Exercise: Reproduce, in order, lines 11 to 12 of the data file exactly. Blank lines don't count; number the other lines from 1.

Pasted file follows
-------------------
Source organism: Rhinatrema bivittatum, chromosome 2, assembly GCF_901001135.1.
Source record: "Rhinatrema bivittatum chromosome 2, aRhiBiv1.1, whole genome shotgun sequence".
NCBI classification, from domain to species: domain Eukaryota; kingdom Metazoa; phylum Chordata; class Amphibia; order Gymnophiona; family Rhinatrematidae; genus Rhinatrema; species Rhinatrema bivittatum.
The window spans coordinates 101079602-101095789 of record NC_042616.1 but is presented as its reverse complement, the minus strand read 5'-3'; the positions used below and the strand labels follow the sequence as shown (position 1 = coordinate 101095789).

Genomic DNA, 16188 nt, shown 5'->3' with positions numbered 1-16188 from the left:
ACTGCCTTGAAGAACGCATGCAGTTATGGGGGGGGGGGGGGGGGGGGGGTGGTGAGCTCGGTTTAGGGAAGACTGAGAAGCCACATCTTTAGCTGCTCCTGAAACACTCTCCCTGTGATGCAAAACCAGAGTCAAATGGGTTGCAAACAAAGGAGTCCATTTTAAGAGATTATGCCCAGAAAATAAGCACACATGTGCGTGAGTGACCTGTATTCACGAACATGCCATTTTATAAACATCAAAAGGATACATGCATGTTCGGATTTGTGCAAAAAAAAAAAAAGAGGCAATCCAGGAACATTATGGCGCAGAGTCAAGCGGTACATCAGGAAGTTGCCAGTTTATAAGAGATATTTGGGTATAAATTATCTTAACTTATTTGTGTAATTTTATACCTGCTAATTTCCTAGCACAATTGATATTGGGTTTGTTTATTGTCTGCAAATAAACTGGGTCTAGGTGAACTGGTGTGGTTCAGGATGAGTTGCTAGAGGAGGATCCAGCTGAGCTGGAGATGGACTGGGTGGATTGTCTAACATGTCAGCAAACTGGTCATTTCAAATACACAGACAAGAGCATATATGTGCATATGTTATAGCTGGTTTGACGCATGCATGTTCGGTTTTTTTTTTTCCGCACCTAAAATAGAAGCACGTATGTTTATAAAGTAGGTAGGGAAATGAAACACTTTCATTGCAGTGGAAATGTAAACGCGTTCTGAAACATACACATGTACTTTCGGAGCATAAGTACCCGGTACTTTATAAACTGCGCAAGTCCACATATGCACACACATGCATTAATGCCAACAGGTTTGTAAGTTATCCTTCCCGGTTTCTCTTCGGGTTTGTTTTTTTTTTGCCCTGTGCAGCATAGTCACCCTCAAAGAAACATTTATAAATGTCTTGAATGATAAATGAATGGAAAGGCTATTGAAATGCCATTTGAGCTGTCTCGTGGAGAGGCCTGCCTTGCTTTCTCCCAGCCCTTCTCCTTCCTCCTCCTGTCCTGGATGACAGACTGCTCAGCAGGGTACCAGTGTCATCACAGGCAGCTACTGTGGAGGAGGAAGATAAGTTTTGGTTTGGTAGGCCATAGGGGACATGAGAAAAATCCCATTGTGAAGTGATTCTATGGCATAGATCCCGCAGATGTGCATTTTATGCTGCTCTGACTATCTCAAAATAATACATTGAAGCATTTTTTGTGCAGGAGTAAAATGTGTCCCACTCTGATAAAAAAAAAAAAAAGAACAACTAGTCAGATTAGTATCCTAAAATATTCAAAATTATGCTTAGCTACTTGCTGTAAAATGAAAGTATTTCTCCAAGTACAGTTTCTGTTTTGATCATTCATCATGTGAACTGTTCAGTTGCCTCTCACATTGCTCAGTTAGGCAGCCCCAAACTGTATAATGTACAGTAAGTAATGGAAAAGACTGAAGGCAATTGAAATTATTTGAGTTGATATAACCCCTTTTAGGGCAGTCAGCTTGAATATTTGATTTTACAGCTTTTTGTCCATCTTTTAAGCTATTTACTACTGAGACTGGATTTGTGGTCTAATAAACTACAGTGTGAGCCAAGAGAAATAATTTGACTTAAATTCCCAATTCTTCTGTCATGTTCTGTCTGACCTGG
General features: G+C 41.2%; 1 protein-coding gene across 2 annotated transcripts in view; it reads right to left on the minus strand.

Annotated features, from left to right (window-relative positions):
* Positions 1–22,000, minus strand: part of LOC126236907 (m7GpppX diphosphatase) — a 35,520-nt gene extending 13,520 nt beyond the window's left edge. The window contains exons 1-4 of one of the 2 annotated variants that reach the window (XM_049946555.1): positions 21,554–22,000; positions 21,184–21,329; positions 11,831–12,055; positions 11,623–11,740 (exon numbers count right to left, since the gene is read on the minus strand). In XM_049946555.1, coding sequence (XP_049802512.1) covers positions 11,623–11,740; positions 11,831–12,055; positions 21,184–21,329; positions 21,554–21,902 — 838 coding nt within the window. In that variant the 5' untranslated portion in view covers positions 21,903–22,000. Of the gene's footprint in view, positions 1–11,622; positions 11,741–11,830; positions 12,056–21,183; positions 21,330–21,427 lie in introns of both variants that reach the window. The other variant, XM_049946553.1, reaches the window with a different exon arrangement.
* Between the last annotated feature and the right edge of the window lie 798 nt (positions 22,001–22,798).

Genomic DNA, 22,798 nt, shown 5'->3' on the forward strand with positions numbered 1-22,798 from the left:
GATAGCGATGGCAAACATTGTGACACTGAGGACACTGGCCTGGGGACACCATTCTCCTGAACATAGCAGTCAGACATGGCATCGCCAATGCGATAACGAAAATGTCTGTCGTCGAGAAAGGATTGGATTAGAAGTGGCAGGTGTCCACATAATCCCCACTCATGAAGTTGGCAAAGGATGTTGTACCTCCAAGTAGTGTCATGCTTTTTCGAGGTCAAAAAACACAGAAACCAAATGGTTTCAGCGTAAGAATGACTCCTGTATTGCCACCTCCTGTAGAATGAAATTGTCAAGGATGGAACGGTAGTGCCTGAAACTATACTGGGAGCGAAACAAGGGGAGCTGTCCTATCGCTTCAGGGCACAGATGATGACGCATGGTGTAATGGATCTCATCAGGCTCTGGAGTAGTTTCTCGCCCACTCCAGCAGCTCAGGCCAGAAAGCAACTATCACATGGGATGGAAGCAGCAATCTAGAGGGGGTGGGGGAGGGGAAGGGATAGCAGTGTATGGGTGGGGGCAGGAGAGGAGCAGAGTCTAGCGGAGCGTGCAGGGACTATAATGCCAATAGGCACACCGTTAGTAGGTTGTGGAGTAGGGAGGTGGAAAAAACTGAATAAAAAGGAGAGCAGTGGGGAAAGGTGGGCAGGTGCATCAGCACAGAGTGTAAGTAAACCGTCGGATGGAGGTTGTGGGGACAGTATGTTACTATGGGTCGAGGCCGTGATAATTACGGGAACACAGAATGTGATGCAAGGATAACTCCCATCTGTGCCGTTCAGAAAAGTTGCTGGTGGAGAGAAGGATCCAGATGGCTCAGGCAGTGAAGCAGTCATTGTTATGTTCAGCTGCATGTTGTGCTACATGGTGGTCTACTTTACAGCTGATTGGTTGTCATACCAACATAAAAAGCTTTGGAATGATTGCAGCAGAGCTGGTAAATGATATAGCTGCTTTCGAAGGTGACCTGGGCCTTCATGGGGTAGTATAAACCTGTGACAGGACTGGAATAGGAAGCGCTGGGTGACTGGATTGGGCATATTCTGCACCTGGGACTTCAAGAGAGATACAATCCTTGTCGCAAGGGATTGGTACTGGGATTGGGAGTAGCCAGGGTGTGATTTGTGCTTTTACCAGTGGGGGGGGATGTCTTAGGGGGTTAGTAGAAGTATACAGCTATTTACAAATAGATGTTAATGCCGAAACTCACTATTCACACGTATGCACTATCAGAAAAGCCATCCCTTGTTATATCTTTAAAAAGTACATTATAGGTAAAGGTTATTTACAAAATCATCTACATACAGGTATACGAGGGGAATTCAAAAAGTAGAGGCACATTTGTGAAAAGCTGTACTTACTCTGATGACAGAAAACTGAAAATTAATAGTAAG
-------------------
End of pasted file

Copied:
Genomic DNA, 22,798 nt, shown 5'->3' on the forward strand with positions numbered 1-22,798 from the left:
GATAGCGATGGCAAACATTGTGACACTGAGGACACTGGCCTGGGGACACCATTCTCCTGAACATAGCAGTCAGACATGGCATCGCCAATGCGATAACGAAAATGTCTGTCGTCGAGAAAGGATTGGATTAGAAGTGGCAGGTGTCCACATAATCCCCACTCATGAAGTTGGCAAAGGATGTTGTACCTCCAAGTAGTGTCATGCTTTTTCGAGGTCAAAAAACACAGAAACCAAATGGTTTCAGCGTAAGAATGACTCCTGTATTGCCACCTCCTGTAGAATGAAATTGTCAAGGATGGAACGGTAGTGCCTGAAACTATACTGGGAGCGAAACAAGGGGAGCTGTCCTATCGCTTCAGGGCACAGATGATGACGCATGGTGTAATGGATCTCATCAGGCTCTGGAGTAGTTTCTCGCCCACTCCAGCAGCTCAGGCCAGAAAGCAACTATCACATGGGATGGAAGCAGCAATCTAGAGGGGGTGGGGGAGGGGAAGGGATAGCAGTGTATGGGTGGGGGCAGGAGAGGAGCAGAGTCTAGCGGAGCGTGCAGGGACTATAATGCCAATAGGCACACCGTTAGTAGGTTGTGGAGTAGGGAGGTGGAAAAAACTGAATAAAAAGGAGAGCAGTGGGGAAAGGTGGGCAGGTGCATCAGCACAGAGTGTAAGTAAACCGTCGGATGGAGGTTGTGGGGACAGTATGTTACTATGGGTCGAGGCCGTGATAATTACGGGAACACAGAATGTGATGCAAGGATAACTCCCATCTGTGCCGTTCAGAAAAGTTGCTGGTGGAGAGAAGGATCCAGATGGCTCAGGCAGTGAAGCAGTCATTGTTATGTTCAGCTGCATGTTGTGCTACATGGTGGTCTACTTTACAGCTGATTGGTTGTCATACCAACATAAAAAGCTTTGGAATGATTGCAGCAGAGCTGGTAAATGATATAGCTGCTTTCGAAGGTGACCTGGGCCTTCATGGGGTAGTATAAACCTGTGACAGGACTGGAATAGGAAGCGCTGGGTGACTGGATTGGGCATATTCTGCACCTGGGACTTCAAGAGAGATACAATCCTTGTCGCAAGGGATTGGTACTGGGATTGGGAGTAGCCAGGGTGTGATTTGTGCTTTTACCAGTGGGGGGGGATGTCTTAGGGGGTTAGTAGAAGTATACAGCTATTTACAAATAGATGTTAATGCCGAAACTCACTATTCACACGTATGCACTATCAGAAAAGCCATCCCTTGTTATATCTTTAAAAAGTACATTATAGGTAAAGGTTATTTACAAAATCATCTACATACAGGTATACGAGGGGAATTCAAAAAGTAGAGGCACATTTGTGAAAAGCTGTACTTACTCTGATGACAGAAAACTGAAAATTAATAGTAAG